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Breaking through can hurt

Autor: Jim Thomas
Fecha: 11.09.2010
Category: Asociación

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Publicado originalmente en inglés

We develop relationships with churches of other cultures so we can learn from each other; so we can grow into a deeper, less culturally bound experience the God’s kingdom. If cross-cultural insights for spiritual growth are our goal, how do we know when we’ve had one? What do they feel like?

The kinds I find easiest to recognize, and the ones I enjoy the most, often have something to do with food or music. For example, when I was recently in Japan, I was humbled by the deference and hospitality shown by the servers in several restaurants. And the cooks’ care for those they were preparing food for was shown in the artistic way in which it was served. There are high class restaurants in the US that also show deference and care for their customers. But in Japan, the care and hospitality went further down the economic ladder. And for me at least, it felt genuine and not purchased. In Japan, I saw cultural expressions of care for strangers that spoke to me of God’s admonition for his people to love strangers. This led me to grow in my own hospitality and love for strangers.

This cross-cultural insight was a pleasure. Others have been less so. Some, perhaps even most, are uncomfortable or painful. They often feel like frustration, confusion, anger, disgust, exasperation, or some other negative feeling.

I’ll give you an example from an experience I had while living in France. I was staying in a Christian boarding house, learning French before moving to the Congo (called Zaire at the time). Many French people have a different relationship with baths, showers and body odor than most Americans do. There was one woman in particular who was either oblivious to her odor, or who reveled in it. In any case, I did not enjoy sitting next to her at meals where we all ate together at one large table. I thought less of her and, I will admit, I even spoke badly of her to others. But now, many years later, I see that the French have a comfort with the human body and its natural functions that we Americans lack. I’ve read that Napoleon, upon returning home from battle, sent a letter to his wife that said “Do not bathe, Josephine, I am coming home.” He was looking forward the natural smell of his wife.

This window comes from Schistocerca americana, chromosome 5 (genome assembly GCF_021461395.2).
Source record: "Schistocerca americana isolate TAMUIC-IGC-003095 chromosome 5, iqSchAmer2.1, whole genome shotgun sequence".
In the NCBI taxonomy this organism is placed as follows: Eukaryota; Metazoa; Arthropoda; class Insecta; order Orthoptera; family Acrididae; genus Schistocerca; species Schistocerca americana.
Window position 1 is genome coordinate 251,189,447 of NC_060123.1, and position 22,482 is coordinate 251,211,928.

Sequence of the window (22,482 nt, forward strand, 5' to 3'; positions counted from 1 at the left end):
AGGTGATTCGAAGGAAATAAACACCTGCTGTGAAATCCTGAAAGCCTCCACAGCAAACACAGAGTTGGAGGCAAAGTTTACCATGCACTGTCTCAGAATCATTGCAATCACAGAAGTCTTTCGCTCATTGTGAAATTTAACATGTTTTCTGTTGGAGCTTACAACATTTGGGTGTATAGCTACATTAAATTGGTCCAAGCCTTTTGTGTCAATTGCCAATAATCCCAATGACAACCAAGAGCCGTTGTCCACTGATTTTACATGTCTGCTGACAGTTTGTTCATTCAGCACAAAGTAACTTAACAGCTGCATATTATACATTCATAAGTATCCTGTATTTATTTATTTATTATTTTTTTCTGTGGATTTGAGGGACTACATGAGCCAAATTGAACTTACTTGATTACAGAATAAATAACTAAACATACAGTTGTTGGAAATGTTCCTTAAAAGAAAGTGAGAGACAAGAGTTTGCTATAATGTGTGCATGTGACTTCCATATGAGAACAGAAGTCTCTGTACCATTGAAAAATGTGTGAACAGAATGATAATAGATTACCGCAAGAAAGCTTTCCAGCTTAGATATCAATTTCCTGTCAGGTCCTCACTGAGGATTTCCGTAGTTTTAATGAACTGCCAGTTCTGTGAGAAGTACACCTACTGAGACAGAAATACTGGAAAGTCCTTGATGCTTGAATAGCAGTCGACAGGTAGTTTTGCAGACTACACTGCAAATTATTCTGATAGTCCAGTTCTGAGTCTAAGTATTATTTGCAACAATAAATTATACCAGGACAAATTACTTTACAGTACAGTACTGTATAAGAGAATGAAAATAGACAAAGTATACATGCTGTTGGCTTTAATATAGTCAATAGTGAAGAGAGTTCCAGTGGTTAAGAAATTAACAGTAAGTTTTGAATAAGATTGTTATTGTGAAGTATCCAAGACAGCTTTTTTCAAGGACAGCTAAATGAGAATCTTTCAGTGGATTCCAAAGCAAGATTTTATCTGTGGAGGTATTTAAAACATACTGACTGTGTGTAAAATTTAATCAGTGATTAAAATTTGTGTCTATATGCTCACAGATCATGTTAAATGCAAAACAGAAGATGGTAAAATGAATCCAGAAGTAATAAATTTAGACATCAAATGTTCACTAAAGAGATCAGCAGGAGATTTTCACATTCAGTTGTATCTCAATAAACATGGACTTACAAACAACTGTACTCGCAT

In the context of societies throughout history, the American frequency of bathing could be viewed as an obsession with cleanliness. Or, stated more strongly, a denial of our natural bodies. To take this a step further, one could say that many American Evangelical Christians are uncomfortable with the humanity of Jesus; the idea that he had bodily functions like everyone else, and that he would probably smell bad to our 21st century noses. Consider also what his fisherman followers may have smelled like.

The French comfort with natural body odors has caused me to reconsider how I might be in denial of the natural limits of my body, and thus working against the way God created me. For example, I now see more clearly my need for sleep and rest. I’ve started going to bed earlier. With less fatigue, I find that my sense of spiritual wellbeing is tied to my physical and mental wellbeing.

Palabras clave: spiritual formation, cross-cultural

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Responder Señalizar 0 Pulgares arriba Pulgares abajo Mariusbrand (0)

Community farms: (Kibbutz)

4 land & wealth redistribution, to evangelise the community: To train, educate, work,  live and have a base from where to launch missionaries into the community. A community farm is where the Christians in the community corporately owns the property. Our corporate finances provide cost of the farm, infrastructure & accommodation for those working on farms.  Investors, invest directly in the crops to secure food and jobs for the people. Thousands of jobs will be created where people could be evangelise, reconciled, unity restored and worldviews changed to a Biblical one. Farms will act as a place of employment, a basic income, a missionary training School, an orphanage and launching pad to send trained missionaries. Here Christ Jesus will be a way of living where the community will see what we preach!

Three legs: (Operating separately)

 1.   Accommodation and employers Lodges/Hostels on farms with infrastructure:

2.   Education, “Skills” development, Discipleship training & orphanages.

3.   Agricultural projects – investment arm. (Project financing). Outside investors.

      Full scale business to create a holistic cosmos to the missionary to have the infrastructure needed to live and operate in without lack or limitations.


Shammah Foundation: Marius Brand: Cell 082 9210 275, e-mail -

Responder Señalizar 0 Pulgares arriba Pulgares abajo Pete_Houston (7)

I like your comment "we should learn to treat negative feelings as a prompt."  Negative interactions need not end up with negative outcomes.  A wise person once said, "People learn from one another, just as iron sharpens iron" (Prov 27v17).  So true!


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